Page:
Knowing what I know now about my biological family, I suspect I was pre-programmed for sadness right out of the womb, but it took my father’s death to unlock the Gates of Gloom and allow those poisonous waters to wash over me.
I can see it all now with a much more objective eye. I was angry then. I was angry at my dad for dying and for not taking better care of himself. I was angry at my mom for checking out and leaving it all up to me, and angry at my sister for doing the same. I was pissed at God and hell, I was just pissed at the universe for dropping me into a situation which just wasn’t fair. But more than being angry . . . I was afraid. I was afraid of failing everyone who was counting on me, and I was afraid everyone would come to the realization that I was not strong enough for the job. Fake it till you make it is all well and good when deceiving people who don’t know better, but it isn’t worth a damn when trying to deceive yourself.
The walls immediately went up and, for the most part, did not come down until 2006. I took special care in constructing an emotional wall to protect myself from loss. Specific words were not spoken, outlining the intent, but the intention was crystal clear: I would never again allow myself to care so much for someone that their passing would hurt me. I would keep everyone at a distance, a no-fire zone, an invisible cocoon if you will, protecting me from future pain. Friends were fine to have, as long as they were casual friends. Dating was fine to partake in, as long as the heart was not fully invested in the process. Hell, even marriage was an acceptable undertaking because, well, it was expected, but it was important to keep some of me in reserve, a safeguard for when the expected happened and the vows were torn asunder.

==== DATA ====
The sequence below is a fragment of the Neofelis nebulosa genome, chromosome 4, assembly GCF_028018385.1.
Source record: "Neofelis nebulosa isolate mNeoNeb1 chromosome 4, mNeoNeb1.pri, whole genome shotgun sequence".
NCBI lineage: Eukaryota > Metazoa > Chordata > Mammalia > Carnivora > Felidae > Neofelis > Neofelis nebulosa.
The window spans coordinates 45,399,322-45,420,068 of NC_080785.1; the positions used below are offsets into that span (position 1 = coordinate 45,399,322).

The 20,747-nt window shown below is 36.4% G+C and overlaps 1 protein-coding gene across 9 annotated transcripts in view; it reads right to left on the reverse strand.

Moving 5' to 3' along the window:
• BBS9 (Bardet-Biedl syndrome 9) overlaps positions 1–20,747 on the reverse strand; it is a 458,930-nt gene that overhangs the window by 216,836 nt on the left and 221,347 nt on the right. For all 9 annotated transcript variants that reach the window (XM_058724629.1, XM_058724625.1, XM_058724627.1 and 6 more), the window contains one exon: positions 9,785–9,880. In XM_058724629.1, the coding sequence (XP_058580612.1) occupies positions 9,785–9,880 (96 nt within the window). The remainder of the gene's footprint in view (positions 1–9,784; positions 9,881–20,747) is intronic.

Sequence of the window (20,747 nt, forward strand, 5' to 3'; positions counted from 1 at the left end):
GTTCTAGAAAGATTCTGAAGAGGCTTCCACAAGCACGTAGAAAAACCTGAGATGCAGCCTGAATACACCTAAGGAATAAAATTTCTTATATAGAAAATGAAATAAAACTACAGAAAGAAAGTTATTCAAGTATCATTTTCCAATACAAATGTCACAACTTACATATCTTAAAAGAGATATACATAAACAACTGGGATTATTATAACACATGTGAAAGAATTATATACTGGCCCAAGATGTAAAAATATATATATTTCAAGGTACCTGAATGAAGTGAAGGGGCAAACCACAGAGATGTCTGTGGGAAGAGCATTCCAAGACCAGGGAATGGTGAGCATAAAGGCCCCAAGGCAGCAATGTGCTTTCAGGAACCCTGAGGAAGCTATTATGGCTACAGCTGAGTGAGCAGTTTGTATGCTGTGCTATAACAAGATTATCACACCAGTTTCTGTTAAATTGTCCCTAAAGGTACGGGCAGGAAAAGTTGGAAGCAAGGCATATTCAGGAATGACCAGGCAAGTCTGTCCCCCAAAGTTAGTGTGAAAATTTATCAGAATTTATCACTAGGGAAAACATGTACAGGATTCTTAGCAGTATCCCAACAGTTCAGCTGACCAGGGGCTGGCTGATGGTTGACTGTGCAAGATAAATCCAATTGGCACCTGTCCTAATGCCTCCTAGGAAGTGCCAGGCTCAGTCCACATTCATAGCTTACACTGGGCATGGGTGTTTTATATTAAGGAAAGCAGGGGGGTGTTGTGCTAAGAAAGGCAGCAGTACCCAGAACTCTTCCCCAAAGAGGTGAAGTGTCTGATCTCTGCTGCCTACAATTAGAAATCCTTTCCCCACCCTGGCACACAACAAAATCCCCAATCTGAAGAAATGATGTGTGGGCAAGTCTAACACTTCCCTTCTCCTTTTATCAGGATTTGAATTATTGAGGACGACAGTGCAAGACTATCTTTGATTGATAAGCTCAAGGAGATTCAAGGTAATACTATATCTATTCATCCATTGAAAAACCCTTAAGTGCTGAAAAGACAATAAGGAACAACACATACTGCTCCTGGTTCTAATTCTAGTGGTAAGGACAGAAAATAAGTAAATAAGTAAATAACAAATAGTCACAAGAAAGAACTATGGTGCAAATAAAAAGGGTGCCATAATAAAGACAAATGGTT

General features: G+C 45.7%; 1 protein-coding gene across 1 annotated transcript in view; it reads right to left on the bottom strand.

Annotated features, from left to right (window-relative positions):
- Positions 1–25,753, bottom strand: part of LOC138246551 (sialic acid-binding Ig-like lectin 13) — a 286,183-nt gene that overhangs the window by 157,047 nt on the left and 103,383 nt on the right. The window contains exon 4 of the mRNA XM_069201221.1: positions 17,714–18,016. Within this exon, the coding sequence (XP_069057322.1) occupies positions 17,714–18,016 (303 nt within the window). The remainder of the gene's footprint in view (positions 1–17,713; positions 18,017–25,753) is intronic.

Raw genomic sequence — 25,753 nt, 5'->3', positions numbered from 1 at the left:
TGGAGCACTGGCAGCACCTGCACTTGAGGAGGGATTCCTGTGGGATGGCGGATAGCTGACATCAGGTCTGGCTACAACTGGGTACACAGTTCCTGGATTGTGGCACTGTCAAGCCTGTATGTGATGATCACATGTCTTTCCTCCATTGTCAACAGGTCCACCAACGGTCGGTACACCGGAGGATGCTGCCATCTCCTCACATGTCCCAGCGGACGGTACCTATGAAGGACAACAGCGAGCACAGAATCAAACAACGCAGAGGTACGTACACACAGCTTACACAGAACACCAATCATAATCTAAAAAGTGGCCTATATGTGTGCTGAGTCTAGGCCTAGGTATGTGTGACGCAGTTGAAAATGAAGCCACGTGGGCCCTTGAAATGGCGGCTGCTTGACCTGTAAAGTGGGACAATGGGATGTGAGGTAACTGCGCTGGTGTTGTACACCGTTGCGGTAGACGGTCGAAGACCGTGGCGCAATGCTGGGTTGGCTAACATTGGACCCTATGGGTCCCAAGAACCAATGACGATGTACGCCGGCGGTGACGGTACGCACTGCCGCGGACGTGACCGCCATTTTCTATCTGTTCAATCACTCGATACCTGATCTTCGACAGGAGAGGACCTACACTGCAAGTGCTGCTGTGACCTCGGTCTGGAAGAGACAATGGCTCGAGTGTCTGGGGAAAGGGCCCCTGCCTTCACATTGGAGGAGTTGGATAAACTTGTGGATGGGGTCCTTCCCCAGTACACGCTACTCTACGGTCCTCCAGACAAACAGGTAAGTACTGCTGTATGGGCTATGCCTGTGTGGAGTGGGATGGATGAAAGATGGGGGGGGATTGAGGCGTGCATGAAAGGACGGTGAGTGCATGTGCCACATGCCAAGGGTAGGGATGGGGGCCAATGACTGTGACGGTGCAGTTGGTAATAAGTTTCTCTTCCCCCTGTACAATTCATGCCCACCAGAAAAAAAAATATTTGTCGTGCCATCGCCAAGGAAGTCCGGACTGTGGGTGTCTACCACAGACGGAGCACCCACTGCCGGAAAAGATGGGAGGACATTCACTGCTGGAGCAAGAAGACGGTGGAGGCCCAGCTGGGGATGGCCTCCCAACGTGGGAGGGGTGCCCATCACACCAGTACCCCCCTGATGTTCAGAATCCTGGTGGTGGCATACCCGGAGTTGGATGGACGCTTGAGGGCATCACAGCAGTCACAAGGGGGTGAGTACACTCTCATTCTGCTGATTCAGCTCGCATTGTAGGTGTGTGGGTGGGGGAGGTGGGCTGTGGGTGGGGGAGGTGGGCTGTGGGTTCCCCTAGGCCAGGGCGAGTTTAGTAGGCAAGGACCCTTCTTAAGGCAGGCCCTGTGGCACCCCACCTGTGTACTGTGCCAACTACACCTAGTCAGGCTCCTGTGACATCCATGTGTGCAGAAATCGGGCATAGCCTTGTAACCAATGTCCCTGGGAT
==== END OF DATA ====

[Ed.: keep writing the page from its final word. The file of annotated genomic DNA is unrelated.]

A different person today . . . what would I have become if Dad had not died that night? What path would I have taken? How much different would my reality today be if not for that event? How much future pain could have been avoided?
It’s all an intellectual exercise I choose not to take part in. What happened, happened! My response, for better or for worse, is the response I orchestrated. I personally mixed the mortar. I personally added the rebar for extra strength. I dug the moat and filled it with all manner of man-eating amphibian creatures, and I personally tossed away the only key which could open the only door to my sanctuary.
I blame no one!
From Lydia: “Should I sign up for a creative writing class? I feel like there is something missing from my writing.”
I don’t know, Lydia, should you?
If you can afford to take one then take it. For the life of me I don’t see any negatives by doing so. My only suggestion is this: if you can afford to take a class, then take one from the best instructor you can find. Due diligence . . . ask around for references. Check out qualifications. Don’t settle for second-best. Heck, I’ll be happy to be your mentor . . . for a price! Lol
A short one today, but that’s okay. The streak continues, we all had a chance to visit for awhile, so it’s all good. If you have a question, include it in the comment section below, or email me at firstname.lastname@example.org. I’ll include it in the next Mailbag.
Until next Monday, my friends, I’ll be busy rocking my world and taking on those changes I mentioned earlier. I wish you all a brilliant week of accomplishments and love.
2019 William D. Holland (aka billybuc)
“Helping writers to spread their wings and fly.”